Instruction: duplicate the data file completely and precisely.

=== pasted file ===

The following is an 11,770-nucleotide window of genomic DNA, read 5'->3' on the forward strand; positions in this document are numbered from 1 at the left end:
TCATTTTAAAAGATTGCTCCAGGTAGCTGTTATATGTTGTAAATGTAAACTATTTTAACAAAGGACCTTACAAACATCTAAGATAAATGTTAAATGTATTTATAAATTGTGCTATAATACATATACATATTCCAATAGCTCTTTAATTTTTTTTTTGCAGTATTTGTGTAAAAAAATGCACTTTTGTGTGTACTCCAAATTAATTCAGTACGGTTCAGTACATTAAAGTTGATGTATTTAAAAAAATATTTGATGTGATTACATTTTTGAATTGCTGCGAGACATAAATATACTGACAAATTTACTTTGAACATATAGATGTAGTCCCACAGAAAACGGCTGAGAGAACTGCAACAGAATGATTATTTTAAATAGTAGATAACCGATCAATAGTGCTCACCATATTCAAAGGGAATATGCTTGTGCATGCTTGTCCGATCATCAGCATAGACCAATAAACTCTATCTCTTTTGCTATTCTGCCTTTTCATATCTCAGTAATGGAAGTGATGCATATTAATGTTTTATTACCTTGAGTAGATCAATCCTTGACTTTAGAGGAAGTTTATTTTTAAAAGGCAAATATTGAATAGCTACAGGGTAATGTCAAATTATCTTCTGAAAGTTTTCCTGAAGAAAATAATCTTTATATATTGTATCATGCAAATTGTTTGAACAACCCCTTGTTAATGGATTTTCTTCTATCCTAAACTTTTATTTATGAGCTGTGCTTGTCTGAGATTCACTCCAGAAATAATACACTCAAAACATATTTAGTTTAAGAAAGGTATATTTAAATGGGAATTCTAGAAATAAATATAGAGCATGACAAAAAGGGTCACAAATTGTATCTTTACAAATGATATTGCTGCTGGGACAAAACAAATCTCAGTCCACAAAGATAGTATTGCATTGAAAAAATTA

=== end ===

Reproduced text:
The following is an 11,770-nucleotide window of genomic DNA, read 5'->3' on the forward strand; positions in this document are numbered from 1 at the left end:
TCATTTTAAAAGATTGCTCCAGGTAGCTGTTATATGTTGTAAATGTAAACTATTTTAACAAAGGACCTTACAAACATCTAAGATAAATGTTAAATGTATTTATAAATTGTGCTATAATACATATACATATTCCAATAGCTCTTTAATTTTTTTTTTGCAGTATTTGTGTAAAAAAATGCACTTTTGTGTGTACTCCAAATTAATTCAGTACGGTTCAGTACATTAAAGTTGATGTATTTAAAAAAATATTTGATGTGATTACATTTTTGAATTGCTGCGAGACATAAATATACTGACAAATTTACTTTGAACATATAGATGTAGTCCCACAGAAAACGGCTGAGAGAACTGCAACAGAATGATTATTTTAAATAGTAGATAACCGATCAATAGTGCTCACCATATTCAAAGGGAATATGCTTGTGCATGCTTGTCCGATCATCAGCATAGACCAATAAACTCTATCTCTTTTGCTATTCTGCCTTTTCATATCTCAGTAATGGAAGTGATGCATATTAATGTTTTATTACCTTGAGTAGATCAATCCTTGACTTTAGAGGAAGTTTATTTTTAAAAGGCAAATATTGAATAGCTACAGGGTAATGTCAAATTATCTTCTGAAAGTTTTCCTGAAGAAAATAATCTTTATATATTGTATCATGCAAATTGTTTGAACAACCCCTTGTTAATGGATTTTCTTCTATCCTAAACTTTTATTTATGAGCTGTGCTTGTCTGAGATTCACTCCAGAAATAATACACTCAAAACATATTTAGTTTAAGAAAGGTATATTTAAATGGGAATTCTAGAAATAAATATAGAGCATGACAAAAAGGGTCACAAATTGTATCTTTACAAATGATATTGCTGCTGGGACAAAACAAATCTCAGTCCACAAAGATAGTATTGCATTGAAAAAATTA